Biochemical markers for severity and risk in GBA and LRRK2 Parkinson’s disease

Avner Thaler*, Nurit Omer, Nir Giladi, Tanya Gurevich, Anat Bar-Shira, Mali Gana-Weisz, Orly Goldstein, Meir Kestenbaum, Jesse M. Cedarbaum, Avi Orr-Urtreger, Shani Shenhar-Tsarfaty, Anat Mirelman

*Corresponding author for this work

Research output: Contribution to journalArticlepeer-review


Background: The phenotype of Parkinson’s disease (PD) is variable with mutations in genes such as LRRK2 and GBA explaining part of this heterogeneity. Additional genetic and environmental factors contribute to disease variability. Objective: To assess the association between biochemical markers, PD severity and probability score for prodromal PD, among GBA and LRRK2 mutation carriers. Methods: Levels of uric acid, vitamin D, C-reactive protein, microalbumin/creatinine ratio (ACR), white blood count (WBC), hemoglobin, platelets, neutrophil/lymphocyte ratio and estimated glomerular filtration rate (eGFR) were assessed from patients with PD and non-manifesting carriers (NMC) of mutations in GBA and LRRK2, together with disease related questionnaires enabling the construction of the MDS prodromal probability score. Result: A total of 241 patients with PD: 105 idiopathic PD (iPD), 49 LRRK2-PD and 87 GBA-PD and 412 non-manifesting subjects; 74 LRRK2-NMC, 118 GBA-NMC and 220 non-manifesting non-carriers (NMNC), participated in this study. No significant differences in biochemical measures were detected among patients with PD or non-manifesting carriers. Among GBA-PD patients, worse motor performance was associated with ACR (B = 4.68, 95% CI (1.779–7.559); p = 0.002). The probability score for prodromal PD among all non-manifesting participants was associated with eGFR; NMNC (B = − 0.531 95% CI (− 0.879 to − 0.182); p < 0.001, LRRK2-NMC (B = − 1.014 95% CI (− 1.663 to − 0.366); p < 0.001) and GBA-NMC (B = − 0.686 95% CI (1.300 to − 0.071); p = 0.029). Conclusion: Sub-clinical renal impairment is associated with increased likelihood for prodromal PD regardless of genetic status. While the mechanism behind this finding needs further elucidation, it suggests that kidney function might play a role in PD pathogenesis.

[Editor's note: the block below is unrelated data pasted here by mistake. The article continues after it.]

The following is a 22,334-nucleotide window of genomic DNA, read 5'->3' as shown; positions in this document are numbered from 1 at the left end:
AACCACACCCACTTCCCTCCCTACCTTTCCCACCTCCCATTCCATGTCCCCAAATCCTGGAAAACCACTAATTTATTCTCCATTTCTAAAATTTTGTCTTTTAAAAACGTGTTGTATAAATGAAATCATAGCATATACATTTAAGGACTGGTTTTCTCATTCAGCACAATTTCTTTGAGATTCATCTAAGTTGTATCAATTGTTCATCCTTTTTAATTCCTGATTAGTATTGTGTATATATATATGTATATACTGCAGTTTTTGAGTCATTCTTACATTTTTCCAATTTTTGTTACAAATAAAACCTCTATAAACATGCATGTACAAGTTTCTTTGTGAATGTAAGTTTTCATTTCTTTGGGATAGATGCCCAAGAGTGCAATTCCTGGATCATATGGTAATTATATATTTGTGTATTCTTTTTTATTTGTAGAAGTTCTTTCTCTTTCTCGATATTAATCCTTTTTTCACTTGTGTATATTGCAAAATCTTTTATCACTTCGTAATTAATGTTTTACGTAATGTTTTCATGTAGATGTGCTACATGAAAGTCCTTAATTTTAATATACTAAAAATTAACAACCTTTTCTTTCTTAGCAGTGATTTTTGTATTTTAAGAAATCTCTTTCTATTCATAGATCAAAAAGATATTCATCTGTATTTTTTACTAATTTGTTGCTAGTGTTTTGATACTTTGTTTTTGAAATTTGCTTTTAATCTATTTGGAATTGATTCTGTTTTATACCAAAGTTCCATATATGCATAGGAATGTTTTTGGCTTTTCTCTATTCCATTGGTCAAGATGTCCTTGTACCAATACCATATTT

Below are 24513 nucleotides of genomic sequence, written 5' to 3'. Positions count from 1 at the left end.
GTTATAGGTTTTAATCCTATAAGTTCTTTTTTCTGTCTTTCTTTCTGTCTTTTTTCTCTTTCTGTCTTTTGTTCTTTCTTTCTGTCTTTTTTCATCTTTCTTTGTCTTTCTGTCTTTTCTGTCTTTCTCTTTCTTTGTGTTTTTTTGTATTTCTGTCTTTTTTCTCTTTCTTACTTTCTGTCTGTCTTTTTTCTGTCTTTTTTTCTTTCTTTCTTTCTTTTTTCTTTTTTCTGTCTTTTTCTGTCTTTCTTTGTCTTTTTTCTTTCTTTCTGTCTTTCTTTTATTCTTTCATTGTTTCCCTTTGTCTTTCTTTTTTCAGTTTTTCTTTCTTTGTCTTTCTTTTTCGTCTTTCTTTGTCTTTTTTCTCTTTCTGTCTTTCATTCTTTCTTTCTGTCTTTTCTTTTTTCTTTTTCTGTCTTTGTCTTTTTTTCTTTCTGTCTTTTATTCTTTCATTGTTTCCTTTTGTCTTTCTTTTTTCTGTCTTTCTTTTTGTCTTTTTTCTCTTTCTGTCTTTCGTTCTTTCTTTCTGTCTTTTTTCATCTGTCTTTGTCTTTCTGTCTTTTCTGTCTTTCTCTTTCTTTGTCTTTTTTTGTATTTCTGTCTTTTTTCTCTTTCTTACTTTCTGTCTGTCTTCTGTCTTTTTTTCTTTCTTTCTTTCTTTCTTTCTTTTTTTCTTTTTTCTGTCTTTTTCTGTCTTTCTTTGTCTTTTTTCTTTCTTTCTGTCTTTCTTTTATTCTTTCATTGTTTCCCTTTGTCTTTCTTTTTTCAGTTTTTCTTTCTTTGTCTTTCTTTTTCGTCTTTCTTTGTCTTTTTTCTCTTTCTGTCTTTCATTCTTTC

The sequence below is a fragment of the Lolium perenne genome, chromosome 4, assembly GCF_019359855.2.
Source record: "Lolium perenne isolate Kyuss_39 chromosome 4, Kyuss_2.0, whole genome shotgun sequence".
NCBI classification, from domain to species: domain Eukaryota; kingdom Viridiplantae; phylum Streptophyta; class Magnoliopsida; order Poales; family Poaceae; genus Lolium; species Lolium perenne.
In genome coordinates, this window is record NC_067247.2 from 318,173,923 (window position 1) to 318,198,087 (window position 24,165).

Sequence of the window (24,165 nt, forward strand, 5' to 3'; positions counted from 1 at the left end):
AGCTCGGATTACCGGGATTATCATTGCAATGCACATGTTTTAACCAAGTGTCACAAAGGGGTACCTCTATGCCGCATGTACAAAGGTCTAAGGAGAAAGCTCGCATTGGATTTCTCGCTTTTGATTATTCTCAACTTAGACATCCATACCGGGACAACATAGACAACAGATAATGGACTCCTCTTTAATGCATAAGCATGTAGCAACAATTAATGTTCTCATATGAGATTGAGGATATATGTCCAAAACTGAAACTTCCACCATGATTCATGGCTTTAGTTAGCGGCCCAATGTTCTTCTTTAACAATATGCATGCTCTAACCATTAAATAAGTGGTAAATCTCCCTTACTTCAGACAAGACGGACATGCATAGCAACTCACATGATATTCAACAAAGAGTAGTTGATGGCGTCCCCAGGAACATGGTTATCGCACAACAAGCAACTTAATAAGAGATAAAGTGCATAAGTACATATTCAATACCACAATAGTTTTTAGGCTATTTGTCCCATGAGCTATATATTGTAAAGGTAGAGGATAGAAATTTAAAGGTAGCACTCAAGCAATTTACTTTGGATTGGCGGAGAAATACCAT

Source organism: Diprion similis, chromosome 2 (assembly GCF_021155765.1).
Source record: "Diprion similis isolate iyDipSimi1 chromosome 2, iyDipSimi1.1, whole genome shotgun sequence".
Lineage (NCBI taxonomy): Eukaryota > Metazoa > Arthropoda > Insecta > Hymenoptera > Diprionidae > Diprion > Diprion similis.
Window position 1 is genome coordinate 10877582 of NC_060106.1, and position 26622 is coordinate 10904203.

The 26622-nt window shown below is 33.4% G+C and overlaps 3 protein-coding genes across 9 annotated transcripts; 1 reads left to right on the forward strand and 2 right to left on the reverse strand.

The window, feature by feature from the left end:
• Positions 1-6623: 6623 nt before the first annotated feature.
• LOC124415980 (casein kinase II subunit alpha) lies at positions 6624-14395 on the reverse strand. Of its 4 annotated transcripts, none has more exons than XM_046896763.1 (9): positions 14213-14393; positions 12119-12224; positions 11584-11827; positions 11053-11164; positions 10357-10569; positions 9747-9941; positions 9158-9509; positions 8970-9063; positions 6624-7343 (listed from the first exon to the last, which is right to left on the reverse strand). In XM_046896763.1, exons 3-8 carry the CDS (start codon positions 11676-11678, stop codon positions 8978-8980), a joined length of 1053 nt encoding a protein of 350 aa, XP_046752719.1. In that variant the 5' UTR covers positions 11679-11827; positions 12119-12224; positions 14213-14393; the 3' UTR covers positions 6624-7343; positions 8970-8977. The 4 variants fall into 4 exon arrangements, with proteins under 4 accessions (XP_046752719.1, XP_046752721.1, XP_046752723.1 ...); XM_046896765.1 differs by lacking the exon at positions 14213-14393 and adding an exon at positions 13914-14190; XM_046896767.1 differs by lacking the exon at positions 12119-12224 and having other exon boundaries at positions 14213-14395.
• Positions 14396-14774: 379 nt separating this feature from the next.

Original languageEnglish
Pages (from-to)1517-1525
Number of pages9
JournalJournal of Neurology
Issue number4
StatePublished - Apr 2021


FundersFunder number


    • GBA
    • Glomerular filtration rate
    • LRRK2
    • Parkinson’s disease
    • Renal functions


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